- مبلغ: ۸۶,۰۰۰ تومان
- مبلغ: ۹۱,۰۰۰ تومان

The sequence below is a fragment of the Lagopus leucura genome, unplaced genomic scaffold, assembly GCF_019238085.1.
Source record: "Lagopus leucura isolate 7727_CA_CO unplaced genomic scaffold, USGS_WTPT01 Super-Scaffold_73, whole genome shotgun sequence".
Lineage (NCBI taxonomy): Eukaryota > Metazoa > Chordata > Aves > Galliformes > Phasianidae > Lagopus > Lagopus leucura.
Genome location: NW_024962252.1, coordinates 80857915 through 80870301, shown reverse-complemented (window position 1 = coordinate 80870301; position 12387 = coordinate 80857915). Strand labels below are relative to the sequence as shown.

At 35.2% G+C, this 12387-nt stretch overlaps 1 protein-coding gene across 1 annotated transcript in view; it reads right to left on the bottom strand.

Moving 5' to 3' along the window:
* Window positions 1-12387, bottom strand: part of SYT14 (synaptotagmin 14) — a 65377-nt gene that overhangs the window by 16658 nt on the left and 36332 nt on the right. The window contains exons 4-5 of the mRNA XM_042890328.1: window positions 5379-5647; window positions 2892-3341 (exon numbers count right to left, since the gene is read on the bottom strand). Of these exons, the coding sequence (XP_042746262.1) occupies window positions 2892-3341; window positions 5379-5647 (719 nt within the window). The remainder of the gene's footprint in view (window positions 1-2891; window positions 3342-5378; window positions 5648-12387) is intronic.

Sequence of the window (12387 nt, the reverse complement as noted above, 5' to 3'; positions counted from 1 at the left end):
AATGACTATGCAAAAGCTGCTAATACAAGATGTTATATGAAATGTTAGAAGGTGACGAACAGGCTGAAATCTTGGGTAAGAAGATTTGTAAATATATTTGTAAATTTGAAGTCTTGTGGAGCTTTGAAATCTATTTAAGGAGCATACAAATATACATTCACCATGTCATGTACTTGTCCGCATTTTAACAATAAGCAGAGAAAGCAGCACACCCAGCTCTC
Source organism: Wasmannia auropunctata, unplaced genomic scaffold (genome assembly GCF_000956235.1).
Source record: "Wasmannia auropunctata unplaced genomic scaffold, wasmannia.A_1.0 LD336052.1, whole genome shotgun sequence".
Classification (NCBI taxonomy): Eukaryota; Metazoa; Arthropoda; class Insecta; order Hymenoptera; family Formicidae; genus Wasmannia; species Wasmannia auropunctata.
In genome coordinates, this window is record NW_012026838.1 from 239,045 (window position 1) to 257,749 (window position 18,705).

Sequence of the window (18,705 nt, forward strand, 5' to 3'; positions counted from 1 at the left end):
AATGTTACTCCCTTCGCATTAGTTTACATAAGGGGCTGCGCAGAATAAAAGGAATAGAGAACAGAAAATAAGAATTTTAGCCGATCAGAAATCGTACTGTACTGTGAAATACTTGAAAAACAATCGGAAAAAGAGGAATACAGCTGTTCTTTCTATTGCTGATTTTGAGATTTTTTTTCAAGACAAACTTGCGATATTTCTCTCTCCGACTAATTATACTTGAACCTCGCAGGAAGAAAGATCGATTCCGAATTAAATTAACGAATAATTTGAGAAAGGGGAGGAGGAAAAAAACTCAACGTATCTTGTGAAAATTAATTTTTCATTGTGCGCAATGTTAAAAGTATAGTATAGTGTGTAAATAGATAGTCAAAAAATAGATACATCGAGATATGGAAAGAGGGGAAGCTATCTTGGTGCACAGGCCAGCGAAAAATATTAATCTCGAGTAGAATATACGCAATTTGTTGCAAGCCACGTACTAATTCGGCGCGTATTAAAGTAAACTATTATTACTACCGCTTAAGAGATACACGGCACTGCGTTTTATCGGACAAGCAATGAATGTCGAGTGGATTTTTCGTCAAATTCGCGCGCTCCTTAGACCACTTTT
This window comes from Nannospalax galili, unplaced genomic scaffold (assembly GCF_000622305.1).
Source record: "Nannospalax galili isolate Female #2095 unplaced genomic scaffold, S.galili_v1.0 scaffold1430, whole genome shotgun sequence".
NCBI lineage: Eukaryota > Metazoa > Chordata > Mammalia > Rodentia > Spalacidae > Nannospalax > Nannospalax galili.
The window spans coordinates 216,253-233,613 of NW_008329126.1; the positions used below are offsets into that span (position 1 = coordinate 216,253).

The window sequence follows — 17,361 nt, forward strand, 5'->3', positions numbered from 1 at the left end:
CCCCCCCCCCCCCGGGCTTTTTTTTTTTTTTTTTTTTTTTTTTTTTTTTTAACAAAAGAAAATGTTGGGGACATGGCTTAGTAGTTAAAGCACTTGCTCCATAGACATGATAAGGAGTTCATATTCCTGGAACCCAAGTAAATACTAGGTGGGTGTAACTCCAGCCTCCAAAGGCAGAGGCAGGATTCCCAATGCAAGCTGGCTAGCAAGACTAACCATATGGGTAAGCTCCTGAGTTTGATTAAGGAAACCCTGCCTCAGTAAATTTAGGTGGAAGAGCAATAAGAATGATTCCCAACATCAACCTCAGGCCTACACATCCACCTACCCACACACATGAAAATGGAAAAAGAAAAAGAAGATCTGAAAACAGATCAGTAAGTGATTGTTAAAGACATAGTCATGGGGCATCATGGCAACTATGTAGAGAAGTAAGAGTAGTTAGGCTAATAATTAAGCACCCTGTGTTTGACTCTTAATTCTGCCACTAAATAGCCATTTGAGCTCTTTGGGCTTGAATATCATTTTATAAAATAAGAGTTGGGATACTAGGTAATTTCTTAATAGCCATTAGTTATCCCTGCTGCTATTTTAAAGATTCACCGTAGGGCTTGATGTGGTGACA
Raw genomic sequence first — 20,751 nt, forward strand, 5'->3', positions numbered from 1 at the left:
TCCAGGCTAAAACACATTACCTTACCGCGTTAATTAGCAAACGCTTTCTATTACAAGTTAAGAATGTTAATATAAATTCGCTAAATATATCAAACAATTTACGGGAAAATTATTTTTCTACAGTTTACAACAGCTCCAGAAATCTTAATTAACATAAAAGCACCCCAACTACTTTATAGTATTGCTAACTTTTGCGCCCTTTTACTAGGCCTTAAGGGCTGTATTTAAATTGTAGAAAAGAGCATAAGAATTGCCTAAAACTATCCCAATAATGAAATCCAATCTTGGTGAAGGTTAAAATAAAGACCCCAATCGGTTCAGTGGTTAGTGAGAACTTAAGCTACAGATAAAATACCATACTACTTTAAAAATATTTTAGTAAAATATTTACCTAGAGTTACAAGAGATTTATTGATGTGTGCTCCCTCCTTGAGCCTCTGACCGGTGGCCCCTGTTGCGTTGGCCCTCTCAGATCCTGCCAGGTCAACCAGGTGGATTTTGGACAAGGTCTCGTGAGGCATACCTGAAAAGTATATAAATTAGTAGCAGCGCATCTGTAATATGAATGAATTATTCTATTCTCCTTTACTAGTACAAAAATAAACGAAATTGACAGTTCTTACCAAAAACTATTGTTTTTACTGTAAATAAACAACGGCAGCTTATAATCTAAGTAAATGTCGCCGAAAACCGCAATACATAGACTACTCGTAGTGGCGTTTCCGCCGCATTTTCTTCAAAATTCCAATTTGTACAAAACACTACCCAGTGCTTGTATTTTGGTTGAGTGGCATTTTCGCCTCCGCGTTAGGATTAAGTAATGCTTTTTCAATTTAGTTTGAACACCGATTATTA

Research is rare on the relationship between religiosity and subjective well-being using Arab participants. The aim of the present study was to explore the associations between religiosity, generalized self-efficacy, mental health, and happiness. A sample (N = 702) of Muslim Arab college students was recruited. They responded to four scales as follows: the self–rating scale of religiosity, the self–rating scale of happiness, the Arabic Scale of Self–Efficacy, and the Arabic Scale of Mental Health. The results indicated that male students obtained significantly higher mean total scores on self-efficacy and mental health than did their female counterparts. All of the Pearson correlations between the study scales were statistically significant and positive in both men and women. A principal components analysis identified a single component which could labeled “Mental health, well-being and religiosity”. It appears that participants who see themselves as religious are more likely to see themselves as self-efficacious and to have greater levels of mental health and happiness. Because the strongest association was found between self–efficacy and mental health in men and women, enhancing self–efficacy may be a useful intervention to improve mental health.